Mount Rushmore National Memorial under construction.
The workers had to endure conditions that varied from blazing hot to bitterly cold and windy. Each day they climbed 700 stairs to the top of the mountain to punch-in on the time clock. Then 3/8 inch thick steel cables lowered them over the front of the 500-foot face of the mountain in a "bosun chair." Despite the dangers, no one was killed during the project.
Otters in Glacier Bay National Park and Preserve, Alaska.
The sea otter population of Glacier Bay has increased dramatically in the past 20 years. Ecologists consider sea otters a keystone species here. Otters consume vast quantities of clams, urchins, crabs, and other invertebrates and their presence creates ripples through the ecosystem. NPS photo.
Every day someone like you becomes a wildland wildfire fighter, a teacher, a trail-builder, a museum curator, or a park ranger. Discover your opportunities in national parks. Come to play. Come to learn. Come to serve. Develop your environmental leadership skills. Find a job. Be the next generation to preserve and protect these great places.
With more than 80% of Americans living in urban areas, urban parks are more important than ever. The father of American landscape architecture, Frederick Law Olmsted, said of urban parks:
It is one great purpose of the Park to supply to the hundreds of thousands of tired workers, who have no opportunity to spend their summers in the country, a specimen of God's handiwork that shall be to them, inexpensively, what a month or two in the White Mountains or the Adirondacks is, at great cost, to those in easier circumstances.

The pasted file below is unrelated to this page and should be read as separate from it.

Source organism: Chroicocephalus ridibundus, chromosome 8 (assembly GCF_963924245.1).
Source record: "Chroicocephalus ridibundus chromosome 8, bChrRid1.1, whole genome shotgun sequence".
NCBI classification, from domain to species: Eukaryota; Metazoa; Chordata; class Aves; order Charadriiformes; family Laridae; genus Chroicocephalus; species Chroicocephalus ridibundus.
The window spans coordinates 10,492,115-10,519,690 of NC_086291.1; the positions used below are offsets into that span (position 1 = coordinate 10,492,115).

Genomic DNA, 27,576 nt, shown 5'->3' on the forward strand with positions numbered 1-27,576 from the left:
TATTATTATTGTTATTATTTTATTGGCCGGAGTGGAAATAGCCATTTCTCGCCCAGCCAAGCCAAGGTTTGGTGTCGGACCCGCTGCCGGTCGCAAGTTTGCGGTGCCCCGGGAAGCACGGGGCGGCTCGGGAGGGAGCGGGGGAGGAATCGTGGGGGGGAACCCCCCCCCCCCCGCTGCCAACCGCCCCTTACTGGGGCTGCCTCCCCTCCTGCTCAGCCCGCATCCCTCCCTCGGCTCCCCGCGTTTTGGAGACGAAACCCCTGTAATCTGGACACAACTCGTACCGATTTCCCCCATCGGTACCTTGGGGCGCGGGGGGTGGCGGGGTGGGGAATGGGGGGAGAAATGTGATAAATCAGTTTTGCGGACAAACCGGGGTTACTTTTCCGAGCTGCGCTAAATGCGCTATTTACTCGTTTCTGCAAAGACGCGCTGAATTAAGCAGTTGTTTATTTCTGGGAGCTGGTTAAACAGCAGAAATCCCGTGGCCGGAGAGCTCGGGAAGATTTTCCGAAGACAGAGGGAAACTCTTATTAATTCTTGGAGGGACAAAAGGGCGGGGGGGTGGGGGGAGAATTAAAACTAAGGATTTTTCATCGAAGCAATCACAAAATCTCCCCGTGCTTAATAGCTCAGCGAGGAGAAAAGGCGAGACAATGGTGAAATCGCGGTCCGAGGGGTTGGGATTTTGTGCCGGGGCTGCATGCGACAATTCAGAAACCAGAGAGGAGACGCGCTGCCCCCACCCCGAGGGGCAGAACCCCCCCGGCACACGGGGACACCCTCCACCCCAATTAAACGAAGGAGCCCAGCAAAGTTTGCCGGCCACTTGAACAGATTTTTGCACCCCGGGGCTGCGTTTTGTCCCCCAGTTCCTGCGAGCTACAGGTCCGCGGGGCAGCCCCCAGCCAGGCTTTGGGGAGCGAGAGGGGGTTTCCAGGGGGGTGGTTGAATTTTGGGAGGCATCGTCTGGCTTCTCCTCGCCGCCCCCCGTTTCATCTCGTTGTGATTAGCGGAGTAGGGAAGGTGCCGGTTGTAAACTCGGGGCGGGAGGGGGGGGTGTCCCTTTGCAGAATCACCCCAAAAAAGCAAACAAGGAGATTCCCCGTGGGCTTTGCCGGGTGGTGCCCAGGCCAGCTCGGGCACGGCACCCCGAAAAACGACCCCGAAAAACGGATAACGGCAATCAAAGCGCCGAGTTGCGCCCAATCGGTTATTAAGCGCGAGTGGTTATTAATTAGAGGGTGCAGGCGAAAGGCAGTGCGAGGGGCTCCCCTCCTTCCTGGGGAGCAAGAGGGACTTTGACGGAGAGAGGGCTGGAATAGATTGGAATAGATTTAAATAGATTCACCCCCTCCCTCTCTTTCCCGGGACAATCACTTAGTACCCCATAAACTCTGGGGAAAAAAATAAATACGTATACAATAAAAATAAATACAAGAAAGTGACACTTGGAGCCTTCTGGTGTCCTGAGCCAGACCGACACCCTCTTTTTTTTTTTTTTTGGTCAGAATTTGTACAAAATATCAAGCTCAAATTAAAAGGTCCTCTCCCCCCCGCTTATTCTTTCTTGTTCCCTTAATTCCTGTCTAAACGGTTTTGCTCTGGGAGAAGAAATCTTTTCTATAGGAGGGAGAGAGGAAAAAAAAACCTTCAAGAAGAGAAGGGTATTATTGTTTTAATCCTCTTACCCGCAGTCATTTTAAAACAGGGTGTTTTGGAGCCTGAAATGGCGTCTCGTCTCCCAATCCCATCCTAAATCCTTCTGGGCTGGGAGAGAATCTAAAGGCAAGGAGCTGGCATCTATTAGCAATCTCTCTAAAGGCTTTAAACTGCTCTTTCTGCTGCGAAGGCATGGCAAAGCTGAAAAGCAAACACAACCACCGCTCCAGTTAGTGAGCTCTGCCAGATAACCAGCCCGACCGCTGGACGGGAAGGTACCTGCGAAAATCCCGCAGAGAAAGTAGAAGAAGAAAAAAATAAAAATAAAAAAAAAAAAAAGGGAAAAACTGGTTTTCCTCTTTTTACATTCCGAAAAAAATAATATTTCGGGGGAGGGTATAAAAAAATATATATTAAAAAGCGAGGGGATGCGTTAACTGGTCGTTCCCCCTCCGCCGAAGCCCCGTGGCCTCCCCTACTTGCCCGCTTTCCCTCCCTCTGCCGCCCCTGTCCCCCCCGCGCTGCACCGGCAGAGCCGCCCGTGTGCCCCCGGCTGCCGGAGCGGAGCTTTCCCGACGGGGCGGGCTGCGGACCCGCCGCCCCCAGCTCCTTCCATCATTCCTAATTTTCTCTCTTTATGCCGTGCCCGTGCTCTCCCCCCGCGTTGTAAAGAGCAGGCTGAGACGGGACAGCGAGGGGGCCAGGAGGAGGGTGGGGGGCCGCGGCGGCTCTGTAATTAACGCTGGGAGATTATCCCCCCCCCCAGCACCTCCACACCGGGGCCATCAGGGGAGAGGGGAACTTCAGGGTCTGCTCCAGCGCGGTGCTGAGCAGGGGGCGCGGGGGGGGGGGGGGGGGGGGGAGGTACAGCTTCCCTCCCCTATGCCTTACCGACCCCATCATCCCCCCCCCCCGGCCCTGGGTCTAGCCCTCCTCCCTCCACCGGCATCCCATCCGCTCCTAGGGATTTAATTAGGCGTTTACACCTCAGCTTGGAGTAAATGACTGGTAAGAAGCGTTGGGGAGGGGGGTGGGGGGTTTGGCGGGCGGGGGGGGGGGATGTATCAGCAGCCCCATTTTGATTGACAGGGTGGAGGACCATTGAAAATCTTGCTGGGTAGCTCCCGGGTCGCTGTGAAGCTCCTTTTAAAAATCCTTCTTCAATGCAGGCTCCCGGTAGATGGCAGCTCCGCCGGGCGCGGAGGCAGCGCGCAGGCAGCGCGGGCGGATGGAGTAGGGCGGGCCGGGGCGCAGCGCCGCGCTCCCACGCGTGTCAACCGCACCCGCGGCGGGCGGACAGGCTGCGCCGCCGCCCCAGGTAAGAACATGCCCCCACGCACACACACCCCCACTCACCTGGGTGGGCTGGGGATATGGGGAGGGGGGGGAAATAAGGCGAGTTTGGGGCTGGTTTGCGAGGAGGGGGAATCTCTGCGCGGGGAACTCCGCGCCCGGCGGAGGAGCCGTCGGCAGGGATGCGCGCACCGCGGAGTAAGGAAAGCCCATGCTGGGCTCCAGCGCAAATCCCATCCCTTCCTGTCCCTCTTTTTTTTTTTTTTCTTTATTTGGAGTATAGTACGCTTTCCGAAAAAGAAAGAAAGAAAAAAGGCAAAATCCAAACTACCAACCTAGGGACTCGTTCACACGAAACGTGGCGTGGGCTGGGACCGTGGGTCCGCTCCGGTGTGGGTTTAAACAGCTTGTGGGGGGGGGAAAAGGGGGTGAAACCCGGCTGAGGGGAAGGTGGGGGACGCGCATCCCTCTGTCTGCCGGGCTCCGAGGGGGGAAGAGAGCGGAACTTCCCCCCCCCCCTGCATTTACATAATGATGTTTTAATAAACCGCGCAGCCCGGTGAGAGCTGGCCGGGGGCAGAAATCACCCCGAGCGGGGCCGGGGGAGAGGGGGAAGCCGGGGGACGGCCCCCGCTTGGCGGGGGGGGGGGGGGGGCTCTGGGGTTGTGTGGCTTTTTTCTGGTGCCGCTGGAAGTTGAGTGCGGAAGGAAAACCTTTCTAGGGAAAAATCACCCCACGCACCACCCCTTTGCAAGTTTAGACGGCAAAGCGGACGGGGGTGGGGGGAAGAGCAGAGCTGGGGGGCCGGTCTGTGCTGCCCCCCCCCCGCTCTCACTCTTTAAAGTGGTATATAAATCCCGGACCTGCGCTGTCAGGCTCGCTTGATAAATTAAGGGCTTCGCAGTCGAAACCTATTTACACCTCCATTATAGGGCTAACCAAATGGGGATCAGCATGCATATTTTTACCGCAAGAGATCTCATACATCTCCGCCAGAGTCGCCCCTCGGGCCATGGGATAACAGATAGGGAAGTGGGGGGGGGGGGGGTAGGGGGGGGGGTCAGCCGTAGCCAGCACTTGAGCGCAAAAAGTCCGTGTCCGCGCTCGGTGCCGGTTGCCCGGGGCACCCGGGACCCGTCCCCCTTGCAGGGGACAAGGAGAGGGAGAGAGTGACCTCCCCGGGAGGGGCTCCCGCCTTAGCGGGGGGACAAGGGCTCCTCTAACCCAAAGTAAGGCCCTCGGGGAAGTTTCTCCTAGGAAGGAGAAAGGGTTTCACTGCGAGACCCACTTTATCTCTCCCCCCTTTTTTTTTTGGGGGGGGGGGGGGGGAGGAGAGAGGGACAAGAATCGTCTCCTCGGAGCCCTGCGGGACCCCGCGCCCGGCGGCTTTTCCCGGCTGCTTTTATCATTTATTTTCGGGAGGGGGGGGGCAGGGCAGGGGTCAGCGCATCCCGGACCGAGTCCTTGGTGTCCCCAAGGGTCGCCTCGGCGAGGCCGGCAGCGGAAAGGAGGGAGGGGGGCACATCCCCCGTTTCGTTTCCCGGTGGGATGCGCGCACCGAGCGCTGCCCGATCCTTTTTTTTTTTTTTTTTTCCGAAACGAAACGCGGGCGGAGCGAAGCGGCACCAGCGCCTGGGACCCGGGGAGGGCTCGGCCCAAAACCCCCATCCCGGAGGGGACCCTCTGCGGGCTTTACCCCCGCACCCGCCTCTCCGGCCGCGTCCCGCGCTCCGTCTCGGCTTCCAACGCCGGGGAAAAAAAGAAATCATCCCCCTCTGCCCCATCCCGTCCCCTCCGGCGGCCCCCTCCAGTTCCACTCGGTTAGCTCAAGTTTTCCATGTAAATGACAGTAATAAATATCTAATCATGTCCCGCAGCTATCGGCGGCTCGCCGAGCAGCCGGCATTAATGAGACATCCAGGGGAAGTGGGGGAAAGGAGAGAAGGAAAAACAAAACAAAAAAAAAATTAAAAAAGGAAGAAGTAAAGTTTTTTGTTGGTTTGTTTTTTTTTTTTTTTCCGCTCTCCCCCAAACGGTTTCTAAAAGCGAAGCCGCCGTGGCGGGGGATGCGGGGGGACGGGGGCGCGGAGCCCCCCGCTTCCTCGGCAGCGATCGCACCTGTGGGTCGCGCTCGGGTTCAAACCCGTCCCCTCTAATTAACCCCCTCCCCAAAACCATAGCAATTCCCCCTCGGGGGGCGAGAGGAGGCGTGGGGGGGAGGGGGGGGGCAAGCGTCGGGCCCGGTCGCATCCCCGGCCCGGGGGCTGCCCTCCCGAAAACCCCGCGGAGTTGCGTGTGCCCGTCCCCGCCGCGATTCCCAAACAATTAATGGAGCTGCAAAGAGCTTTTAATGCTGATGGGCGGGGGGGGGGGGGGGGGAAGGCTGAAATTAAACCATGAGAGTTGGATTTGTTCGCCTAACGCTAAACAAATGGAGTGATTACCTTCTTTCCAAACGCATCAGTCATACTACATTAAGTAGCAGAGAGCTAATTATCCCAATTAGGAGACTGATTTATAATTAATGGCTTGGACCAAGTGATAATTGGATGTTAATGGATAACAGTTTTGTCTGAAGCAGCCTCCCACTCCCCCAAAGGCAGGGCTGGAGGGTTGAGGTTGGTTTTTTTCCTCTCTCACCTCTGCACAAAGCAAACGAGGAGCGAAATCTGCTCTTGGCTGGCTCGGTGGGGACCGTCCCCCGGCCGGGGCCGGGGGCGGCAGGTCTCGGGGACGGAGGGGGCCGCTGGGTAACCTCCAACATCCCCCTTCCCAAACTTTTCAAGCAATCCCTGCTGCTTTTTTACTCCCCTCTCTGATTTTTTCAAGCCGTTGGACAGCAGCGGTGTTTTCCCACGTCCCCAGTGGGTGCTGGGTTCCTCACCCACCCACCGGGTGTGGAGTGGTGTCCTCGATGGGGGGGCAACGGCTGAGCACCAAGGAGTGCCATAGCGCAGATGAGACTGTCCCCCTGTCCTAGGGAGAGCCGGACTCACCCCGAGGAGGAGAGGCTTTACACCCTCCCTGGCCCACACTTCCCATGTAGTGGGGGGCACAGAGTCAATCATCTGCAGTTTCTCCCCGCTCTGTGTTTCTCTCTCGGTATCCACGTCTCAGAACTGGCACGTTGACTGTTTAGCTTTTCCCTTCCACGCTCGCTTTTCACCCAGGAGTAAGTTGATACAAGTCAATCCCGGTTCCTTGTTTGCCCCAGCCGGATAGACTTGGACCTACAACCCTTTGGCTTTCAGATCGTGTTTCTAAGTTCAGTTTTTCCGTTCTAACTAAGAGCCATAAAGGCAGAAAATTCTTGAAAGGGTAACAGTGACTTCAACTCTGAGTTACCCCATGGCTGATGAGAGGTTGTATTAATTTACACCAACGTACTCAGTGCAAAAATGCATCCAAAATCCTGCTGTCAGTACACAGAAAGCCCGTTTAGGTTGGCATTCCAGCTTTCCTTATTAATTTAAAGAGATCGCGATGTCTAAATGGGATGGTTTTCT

For more than 100 years, miners worked under the hills of Kansas chipping out limestone for construction and road-building. In the 1950s, workers began to mine limestone to leave behind useable subterranean space. There is an estimated 20 million square feet of business and industrial space underground in the greater Kansas City area, which is about 10 percent of the business space in the area.
NARA has 1.3 million cubic feet of undergroundstorage space available for federal records in Lenexa, Kansas. The American Indian Records Repository (AIRR), located 80 to 90 feet underground, is currently storing boxes in NARA archival quality “storage bays” that total approximately 350,000 cubic feet.
AIRR meets NARA standards for records storage and is on par with NARA's College Park facility in Maryland—the best archival facility in the world. The air inside AIRR is filtered repeatedly for airborne particulates, dust and filaments. No ink pens, gum, candy, food or liquids are allowed in any of the research or storage areas at AIRR.